Joe and Rita climb into the pods and situate themselves comfortably. Officer Collins and his assistant approach and insert some necessary intravenous chemicals. We see two canisters, one empty (for waste?) and one filled with the IV fluid. To each side of the subject’s head is a small raised panel with two lights (amber and ruby) and a blue toggle switch. None of these are labeled. The subjects fall into hibernation and the lids close.
Collins and his assistant remove a cable labeled “MASTER” from the interface and close a panel which seals the inputs and outputs. They then close a large steel door, stenciled “TOP SECRET,” to the hibernation chamber.
Perhaps the most unusual interface in the film is a game seen when Theo visits his cousin Nigel for a meal and to ask for a favor. Nigel’s son Alex sits at the table silent and distant, his attention on a strange game that it’s designer, Mark Coleran, tells me is called “Kubris,” a 3D hybrid of Tetris and Rubik’s Cube.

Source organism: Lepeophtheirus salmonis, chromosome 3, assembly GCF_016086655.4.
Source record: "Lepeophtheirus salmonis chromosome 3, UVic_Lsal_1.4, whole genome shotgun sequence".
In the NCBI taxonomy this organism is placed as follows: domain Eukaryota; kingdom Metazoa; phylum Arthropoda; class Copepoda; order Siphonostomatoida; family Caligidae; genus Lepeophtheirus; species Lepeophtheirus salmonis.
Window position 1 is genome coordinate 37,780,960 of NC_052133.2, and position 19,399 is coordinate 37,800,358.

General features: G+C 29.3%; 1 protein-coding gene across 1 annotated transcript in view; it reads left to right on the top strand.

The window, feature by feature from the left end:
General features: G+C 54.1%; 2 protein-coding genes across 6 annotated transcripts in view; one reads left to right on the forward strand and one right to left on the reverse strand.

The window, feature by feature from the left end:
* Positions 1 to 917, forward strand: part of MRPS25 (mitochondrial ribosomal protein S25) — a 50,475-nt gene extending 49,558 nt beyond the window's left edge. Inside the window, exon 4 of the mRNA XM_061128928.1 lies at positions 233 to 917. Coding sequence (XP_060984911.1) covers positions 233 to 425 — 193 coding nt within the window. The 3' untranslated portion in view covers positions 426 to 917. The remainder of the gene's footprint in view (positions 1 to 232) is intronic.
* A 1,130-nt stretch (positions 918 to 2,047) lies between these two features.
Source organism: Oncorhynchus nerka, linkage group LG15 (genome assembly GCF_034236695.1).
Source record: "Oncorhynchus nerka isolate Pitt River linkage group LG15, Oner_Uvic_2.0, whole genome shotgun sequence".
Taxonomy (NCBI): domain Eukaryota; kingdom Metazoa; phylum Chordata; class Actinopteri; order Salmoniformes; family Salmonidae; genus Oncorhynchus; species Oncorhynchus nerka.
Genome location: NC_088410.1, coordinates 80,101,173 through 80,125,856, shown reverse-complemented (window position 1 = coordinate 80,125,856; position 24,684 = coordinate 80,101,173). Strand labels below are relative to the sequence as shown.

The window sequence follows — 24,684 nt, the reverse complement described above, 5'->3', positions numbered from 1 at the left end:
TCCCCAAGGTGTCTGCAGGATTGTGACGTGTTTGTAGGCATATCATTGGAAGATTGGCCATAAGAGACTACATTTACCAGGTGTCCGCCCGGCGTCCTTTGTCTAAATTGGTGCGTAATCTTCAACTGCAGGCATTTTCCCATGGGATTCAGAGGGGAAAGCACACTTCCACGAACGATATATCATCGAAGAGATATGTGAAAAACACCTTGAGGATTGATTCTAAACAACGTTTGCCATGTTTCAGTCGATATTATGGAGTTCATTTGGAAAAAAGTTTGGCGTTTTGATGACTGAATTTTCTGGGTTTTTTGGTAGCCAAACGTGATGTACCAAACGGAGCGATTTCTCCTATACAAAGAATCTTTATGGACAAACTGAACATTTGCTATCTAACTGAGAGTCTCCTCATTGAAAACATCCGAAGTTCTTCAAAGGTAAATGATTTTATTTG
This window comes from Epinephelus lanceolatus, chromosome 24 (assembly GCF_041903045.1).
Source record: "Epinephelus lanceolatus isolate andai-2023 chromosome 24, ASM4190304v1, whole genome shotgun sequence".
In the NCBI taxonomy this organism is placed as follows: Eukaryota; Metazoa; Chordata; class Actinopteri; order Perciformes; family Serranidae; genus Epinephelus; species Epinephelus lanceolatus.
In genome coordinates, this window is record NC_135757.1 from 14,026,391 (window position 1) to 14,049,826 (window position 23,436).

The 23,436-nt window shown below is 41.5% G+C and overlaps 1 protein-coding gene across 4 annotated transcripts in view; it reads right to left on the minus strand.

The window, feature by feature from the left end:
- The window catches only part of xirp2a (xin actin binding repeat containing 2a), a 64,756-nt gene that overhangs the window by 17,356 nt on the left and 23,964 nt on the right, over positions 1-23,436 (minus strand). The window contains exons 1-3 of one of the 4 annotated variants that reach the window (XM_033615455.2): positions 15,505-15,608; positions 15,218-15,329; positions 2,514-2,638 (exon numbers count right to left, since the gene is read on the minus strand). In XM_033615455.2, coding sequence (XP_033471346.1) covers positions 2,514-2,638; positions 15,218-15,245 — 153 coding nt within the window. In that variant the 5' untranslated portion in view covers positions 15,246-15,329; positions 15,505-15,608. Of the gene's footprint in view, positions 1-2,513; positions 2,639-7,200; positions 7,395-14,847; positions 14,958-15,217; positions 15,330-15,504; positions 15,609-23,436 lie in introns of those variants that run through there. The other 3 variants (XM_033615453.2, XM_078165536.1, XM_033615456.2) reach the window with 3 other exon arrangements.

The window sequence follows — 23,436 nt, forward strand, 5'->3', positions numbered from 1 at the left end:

Alex operates the game by twitching and sliding his fingers in the air. With each twitch a small twang is heard. He suspends his hand a bit above the table to have room. His finger movements are tracked by thin black wires that extend from small plastic discs at his fingertips back to a device worn on his wrist. This device looks like a streamlined digital watch, but where the face of a clock would be are a set of multicolored LEDs arranged in rows. These LEDs flicker on and off in inscrutable patterns, but clearly showing some state of the game. There is an inset LED block that also displays an increasing score.